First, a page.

8. Pop-Pop’s Art
My grandfather is a painter. He picked it up when he retired, diving headfirst into the world of oils and acrylics and watercolors. Pop-Pop doesn’t paint from life. Instead, he prefers reinterpreting others’ creations – pictures from magazines, photographs of houses, famous paintings by the great masters.
I do not use the word “re-interpreting” loosely here. Pop-Pop’s paintings look nothing like the originals. A fountain spurts water in an awkward direction, or a Picasso is not quite disarrayed enough. Although he is proud of his work, Pop-Pop sees these inconsistencies as flaws. I, however, have a slightly different take on the many J. Hecht originals that adorn my bedroom.
Henri Rousseau was a French Surrealist (1844-1910). His style of painting is referred to as the “naive” or “primitive” manner. Many people, in fact, dismissed (and continue to dismiss) Rousseau’s art. Was he just naïve, self-taught and talentless or was he an innovative surrealist genius? The question is still discussed by art enthusiasts today. His figures are a bit too flat, his canvases too dreamlike, nothing seems quite right.
I feel the same way about Pop-Pop’s art. Self-taught screw up, or creative genius? Maybe it’s not on purpose – maybe his mistakes are just mistakes – but it sets his work apart. The first piece he ever painted was from a picture from a magazine,m depicting a small cabin in the woods. This cabin is surrounded by trees, grass and small mushrooms. In Pop-Pop’s rendition, the house is there, and it looks pretty good. A strong gale could probably knock it down, but it’s brown and wooden. Just like the original. The trees and grass surrounding it are true to form. But look at this painting for a moment and the viewer will notice the mushrooms. They are enormous, bloated, as if from a Lewis Carroll opium dream. These mushrooms stand half the size of the house, dominating the picture with their intensity. And here is where I ask – was this intentional, an act of rebellious surrealism? Probably not. But those mushrooms make for a pretty sweet tableau.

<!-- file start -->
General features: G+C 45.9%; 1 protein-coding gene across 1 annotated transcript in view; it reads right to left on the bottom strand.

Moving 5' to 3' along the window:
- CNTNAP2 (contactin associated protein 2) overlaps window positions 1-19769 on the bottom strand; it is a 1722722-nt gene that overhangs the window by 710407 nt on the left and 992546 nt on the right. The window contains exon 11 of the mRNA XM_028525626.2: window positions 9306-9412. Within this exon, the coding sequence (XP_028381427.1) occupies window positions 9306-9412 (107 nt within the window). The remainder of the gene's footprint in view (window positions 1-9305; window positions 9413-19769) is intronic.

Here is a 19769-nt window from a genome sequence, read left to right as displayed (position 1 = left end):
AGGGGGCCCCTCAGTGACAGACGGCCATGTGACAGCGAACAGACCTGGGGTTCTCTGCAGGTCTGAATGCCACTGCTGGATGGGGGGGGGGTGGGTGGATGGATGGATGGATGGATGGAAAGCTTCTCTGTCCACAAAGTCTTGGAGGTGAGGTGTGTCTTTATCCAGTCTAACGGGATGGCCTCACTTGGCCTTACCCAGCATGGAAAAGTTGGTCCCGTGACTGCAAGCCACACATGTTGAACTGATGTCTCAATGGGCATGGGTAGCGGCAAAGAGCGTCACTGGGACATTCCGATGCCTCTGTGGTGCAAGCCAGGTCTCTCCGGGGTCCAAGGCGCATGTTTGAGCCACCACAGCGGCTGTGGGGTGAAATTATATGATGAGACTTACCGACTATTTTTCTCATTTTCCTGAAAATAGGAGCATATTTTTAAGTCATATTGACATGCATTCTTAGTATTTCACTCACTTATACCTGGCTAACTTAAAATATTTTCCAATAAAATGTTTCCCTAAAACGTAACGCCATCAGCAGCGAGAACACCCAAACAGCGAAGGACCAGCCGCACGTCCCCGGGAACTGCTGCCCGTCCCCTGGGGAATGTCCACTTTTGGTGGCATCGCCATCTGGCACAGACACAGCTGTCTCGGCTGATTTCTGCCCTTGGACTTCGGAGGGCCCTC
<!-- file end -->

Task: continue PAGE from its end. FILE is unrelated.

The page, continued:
I wish I had a photograph of the mushrooms to share with you, but that painting sits in the place of honor above my grandparents’ fireplace. I imagine I won’t have to fight too hard to get it in the will, but I need it.
One of my favorite things about the Pop-Pop art experience is that the artiste himself knows that I love his art. I don’t think he knows why. I get the rap as the alternative, artsy grandchild – maybe a little bit out there, maybe I see something in the paint that no one else does. But every time I show up in their Active Adult Community I get some fabulous new art to take home. And now, for your viewing pleasure, some J. Hecht originals.
I’ll leave you with the question that has been asked many times of many esteemed artists. Talentless faker or brilliant individualist? Pop-Pop’s surrealist tint may only be respected after his death, but I see it for what it truly is. A masterpiece of independent thought, freedom with the brush and love, poured onto the canvas.